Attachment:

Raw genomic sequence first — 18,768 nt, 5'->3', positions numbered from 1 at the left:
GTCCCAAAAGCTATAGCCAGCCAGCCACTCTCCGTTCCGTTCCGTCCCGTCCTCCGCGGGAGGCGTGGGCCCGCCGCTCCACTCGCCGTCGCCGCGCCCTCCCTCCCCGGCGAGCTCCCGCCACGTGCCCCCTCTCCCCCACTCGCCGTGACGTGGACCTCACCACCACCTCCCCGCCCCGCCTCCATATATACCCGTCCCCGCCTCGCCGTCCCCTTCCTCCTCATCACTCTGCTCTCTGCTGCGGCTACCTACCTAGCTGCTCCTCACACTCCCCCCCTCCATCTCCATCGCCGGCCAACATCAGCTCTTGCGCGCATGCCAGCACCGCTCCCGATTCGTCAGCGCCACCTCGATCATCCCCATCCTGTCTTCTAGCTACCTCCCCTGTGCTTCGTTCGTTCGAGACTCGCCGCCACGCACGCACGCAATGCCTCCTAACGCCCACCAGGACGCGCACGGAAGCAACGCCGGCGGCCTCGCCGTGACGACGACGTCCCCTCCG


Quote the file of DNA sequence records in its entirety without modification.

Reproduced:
Raw genomic sequence first — 18,768 nt, 5'->3', positions numbered from 1 at the left:
GTCCCAAAAGCTATAGCCAGCCAGCCACTCTCCGTTCCGTTCCGTCCCGTCCTCCGCGGGAGGCGTGGGCCCGCCGCTCCACTCGCCGTCGCCGCGCCCTCCCTCCCCGGCGAGCTCCCGCCACGTGCCCCCTCTCCCCCACTCGCCGTGACGTGGACCTCACCACCACCTCCCCGCCCCGCCTCCATATATACCCGTCCCCGCCTCGCCGTCCCCTTCCTCCTCATCACTCTGCTCTCTGCTGCGGCTACCTACCTAGCTGCTCCTCACACTCCCCCCCTCCATCTCCATCGCCGGCCAACATCAGCTCTTGCGCGCATGCCAGCACCGCTCCCGATTCGTCAGCGCCACCTCGATCATCCCCATCCTGTCTTCTAGCTACCTCCCCTGTGCTTCGTTCGTTCGAGACTCGCCGCCACGCACGCACGCAATGCCTCCTAACGCCCACCAGGACGCGCACGGAAGCAACGCCGGCGGCCTCGCCGTGACGACGACGTCCCCTCCG